Along with a physical examination, orthopedic surgeons will also utilize diagnostic testing, which may include X-rays, magnetic resonance imaging (MRI), and ultrasound.

Posterior Cruciate Ligament (PCL) Treatment

Depending on any other coexisting knee injury, the health of the patients, and the age of the patient, treatment may vary. PCL tears will not heal on their own and require surgery to rebuild it with grafted tissue and to close the ligaments back together; however, for the elderly and patients that live inactive lifestyles, conservative treatment may be sufficient. This includes resting, icing, elevating, bracing, physical therapy, pain medications, and limiting weight-bearing.

Surgical intervention is recommended for PCL tears that are complete and causing ongoing instability. Grafts are often taken from the patient’s tendons, from the hamstring or quadriceps, etc. These will help to rebuild the PCL, and new tissue will naturally grow over time and cause it to become more stable.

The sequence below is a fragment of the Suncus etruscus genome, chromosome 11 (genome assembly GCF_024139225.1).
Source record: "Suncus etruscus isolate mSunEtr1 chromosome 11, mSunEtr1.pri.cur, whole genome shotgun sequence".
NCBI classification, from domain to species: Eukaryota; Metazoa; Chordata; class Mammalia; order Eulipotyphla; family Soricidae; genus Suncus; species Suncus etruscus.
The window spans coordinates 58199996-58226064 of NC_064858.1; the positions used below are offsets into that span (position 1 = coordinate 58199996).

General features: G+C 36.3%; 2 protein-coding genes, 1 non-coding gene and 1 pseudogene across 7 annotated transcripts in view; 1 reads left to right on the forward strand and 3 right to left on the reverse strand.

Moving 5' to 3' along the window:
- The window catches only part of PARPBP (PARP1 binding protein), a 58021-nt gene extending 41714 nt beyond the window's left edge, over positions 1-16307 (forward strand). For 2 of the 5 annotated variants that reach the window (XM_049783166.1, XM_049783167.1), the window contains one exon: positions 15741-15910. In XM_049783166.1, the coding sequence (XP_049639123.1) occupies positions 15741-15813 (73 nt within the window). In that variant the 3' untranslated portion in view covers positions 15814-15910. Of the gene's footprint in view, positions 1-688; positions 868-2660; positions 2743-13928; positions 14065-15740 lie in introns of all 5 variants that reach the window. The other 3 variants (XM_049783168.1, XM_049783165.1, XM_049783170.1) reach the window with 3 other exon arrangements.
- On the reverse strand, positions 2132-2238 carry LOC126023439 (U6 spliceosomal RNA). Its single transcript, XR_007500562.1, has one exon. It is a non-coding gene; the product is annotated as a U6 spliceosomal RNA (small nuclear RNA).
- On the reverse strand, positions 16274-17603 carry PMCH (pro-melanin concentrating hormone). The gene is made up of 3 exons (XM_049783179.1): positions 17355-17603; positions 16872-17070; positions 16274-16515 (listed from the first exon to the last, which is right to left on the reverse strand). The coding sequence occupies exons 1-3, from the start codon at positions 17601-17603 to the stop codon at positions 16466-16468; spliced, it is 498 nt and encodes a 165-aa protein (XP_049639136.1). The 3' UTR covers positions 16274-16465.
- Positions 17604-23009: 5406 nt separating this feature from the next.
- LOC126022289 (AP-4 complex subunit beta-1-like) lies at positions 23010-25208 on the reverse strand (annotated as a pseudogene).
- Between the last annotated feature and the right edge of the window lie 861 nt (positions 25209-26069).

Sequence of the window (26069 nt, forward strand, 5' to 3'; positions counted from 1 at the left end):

PCL tears are usually performed via arthroscopic surgery. Arthroscopic surgery is a minimally invasive procedure utilizing tiny instruments through small incisions that is under fluoroscopy. During arthroscopy, the surgeon inserts a small camera, called an arthroscope, into the knee joint. 

With decades of experience, at Sforzo | Dillingham | Stewart Orthopedics + Sports Medicine all of our surgeons are board certified and fellowship trained. We offer you the best treatment options and care.

We provide excellent medical care in a warm, caring, comfortable environment, where patients are treated efficiently, effectively, and as if they were the only patient. Let us get you back in your game.


1. Can a posterior cruciate ligament heal itself?

Grade 1 and 2 PCL injuries can heal with conservative treatment.  If there are no other combined injuries, resting, protecting the knee, icing it and elevating the knee can help. There are also other conservative methods that orthopedic surgeons and physical therapists can do that help the injury recover with optimal results.